My Carbon Footprint: What Is It and Why Should I Care?

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There has been a great deal of discussion about exactly how we can begin to reduce our greenhouse gas emissions and hopefully reach the levels set for the 2 degree solution. We have all heard about many possible approaches to get industry, communities, and individuals to make the changes we need if we are going to reduce these greenhouse gasses. In this discussion, we are going to examine our “carbon footprints” or “ecological footprints,” compare the scores with each other, and examine ways to reduce our impact on the environment and perhaps save us some money at the same time!

An ecological footprint is an expanded look at the carbon footprint idea. A carbon footprint measures direct consumption of products and resources that come directly from or with fossil fuel consumption, such as your car, your home, and air travel. The ecological footprint digs a bit deeper. “The ecological footprint measures the amount of biologically productive land and water area an individual, a city, a country, a region, or all of humanity uses to produce the resources it consumes and to absorb the waste it generates with today’s technology and resource management practices. Biologically productive land includes areas such as cropland, forest, and fishing grounds, and excludes deserts, glaciers, and the open ocean” (Earth Day Ecological Footprint Calculator, 2016).



First:

Calculate one score for your carbon footprint and one score for your ecological footprint from the sites listed below or another you have located that has a calculator and provides a score you can compare.

Next, post to the Discussion Board:

  1. How do your carbon and ecological footprint scores compare to the averages for the U.S., China, and Europe?
    • You can find these figures about U.S. averages and European averages by a simple search, or you can use these figures:
      1. “An average American’s carbon footprint exceeds 20 tons, which is an astonishing amount. If the CO2emissions we exhale were made into a solid mass of carbon, we would need 40 trucks – i.e., 1540 tons of carbon, which is 5 times more than a Frenchman and an unimaginable 20 times more than a person that lives in India.” (downloaded 6/2016 from factspy.net (Links to an external site.)Links to an external site.)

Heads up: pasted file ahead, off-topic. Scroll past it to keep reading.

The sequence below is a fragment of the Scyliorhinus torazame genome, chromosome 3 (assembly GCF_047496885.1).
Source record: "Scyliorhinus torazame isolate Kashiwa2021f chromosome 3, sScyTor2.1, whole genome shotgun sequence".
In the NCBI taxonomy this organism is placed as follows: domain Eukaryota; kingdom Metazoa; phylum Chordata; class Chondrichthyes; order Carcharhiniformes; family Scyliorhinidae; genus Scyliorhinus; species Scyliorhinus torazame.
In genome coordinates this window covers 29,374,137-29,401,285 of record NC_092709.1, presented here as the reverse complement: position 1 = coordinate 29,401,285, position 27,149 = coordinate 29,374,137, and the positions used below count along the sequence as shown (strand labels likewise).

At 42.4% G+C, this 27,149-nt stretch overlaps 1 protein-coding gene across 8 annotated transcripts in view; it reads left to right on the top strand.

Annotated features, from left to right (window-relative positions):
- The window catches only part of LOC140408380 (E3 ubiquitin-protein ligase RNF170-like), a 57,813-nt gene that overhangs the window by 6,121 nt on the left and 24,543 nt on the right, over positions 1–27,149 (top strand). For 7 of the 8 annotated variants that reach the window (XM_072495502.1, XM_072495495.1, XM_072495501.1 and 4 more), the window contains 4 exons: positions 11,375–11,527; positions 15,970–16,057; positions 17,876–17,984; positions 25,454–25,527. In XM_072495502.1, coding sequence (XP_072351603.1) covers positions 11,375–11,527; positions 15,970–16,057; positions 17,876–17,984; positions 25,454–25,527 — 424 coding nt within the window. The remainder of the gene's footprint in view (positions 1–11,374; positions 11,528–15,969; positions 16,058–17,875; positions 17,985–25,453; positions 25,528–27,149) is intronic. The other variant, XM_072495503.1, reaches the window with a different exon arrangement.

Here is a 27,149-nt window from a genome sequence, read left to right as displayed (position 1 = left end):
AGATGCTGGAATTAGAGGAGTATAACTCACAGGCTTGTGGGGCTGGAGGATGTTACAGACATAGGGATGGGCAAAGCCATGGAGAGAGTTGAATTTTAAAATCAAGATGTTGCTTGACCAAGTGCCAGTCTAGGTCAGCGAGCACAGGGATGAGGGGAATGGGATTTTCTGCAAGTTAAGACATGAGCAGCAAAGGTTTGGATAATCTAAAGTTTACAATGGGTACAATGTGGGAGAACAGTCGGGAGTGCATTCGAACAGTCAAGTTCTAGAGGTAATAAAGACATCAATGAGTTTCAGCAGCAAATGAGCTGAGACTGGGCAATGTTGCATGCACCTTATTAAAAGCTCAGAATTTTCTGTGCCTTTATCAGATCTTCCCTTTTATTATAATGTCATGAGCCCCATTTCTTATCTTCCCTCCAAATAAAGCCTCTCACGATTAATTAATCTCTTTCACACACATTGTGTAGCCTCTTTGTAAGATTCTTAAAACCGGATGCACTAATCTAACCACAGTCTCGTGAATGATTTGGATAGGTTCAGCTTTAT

2. “The per capita emissions in China increased by 9% in 2011 to reach 7.2 tons per person, only a fraction lower than the EU average of 7.5 tons.” (downloaded 6/2016 from: the guardian.com (Links to an external site.)Links to an external site.)
  2. How does your carbon footprint compare to your ecological footprint for the overall score? Do you see a consistent trend, either high or low, in comparison to the U.S. average? Do you see a marked disparity from one of your scores to the other?
  3. Which do you think is a more accurate representation of your energy consumption and greenhouse gas production? Why?
  4. Did you find things that you could do to reduce your scores? What are these things? Do you think you will keep up these efforts in the next few years?
    • Posted: 5 months ago
    • Due: 
    • Budget: $15
    Answers 1
    • Carbon Footprint And Its Implication
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      M3D2 NS

      Module 3

      A woman's feet leaving carbon footprints on grass.There has been a great deal of discussion about exactly how we can begin to reduce our greenhouse gas emissions and hopefully reach the levels set for the 2 degree solution. We have all heard …

    • Calculate one score for your carbon footprint and one score for your ecological footprint from the sites listed below or another you have located that has a calculator and provides a score you …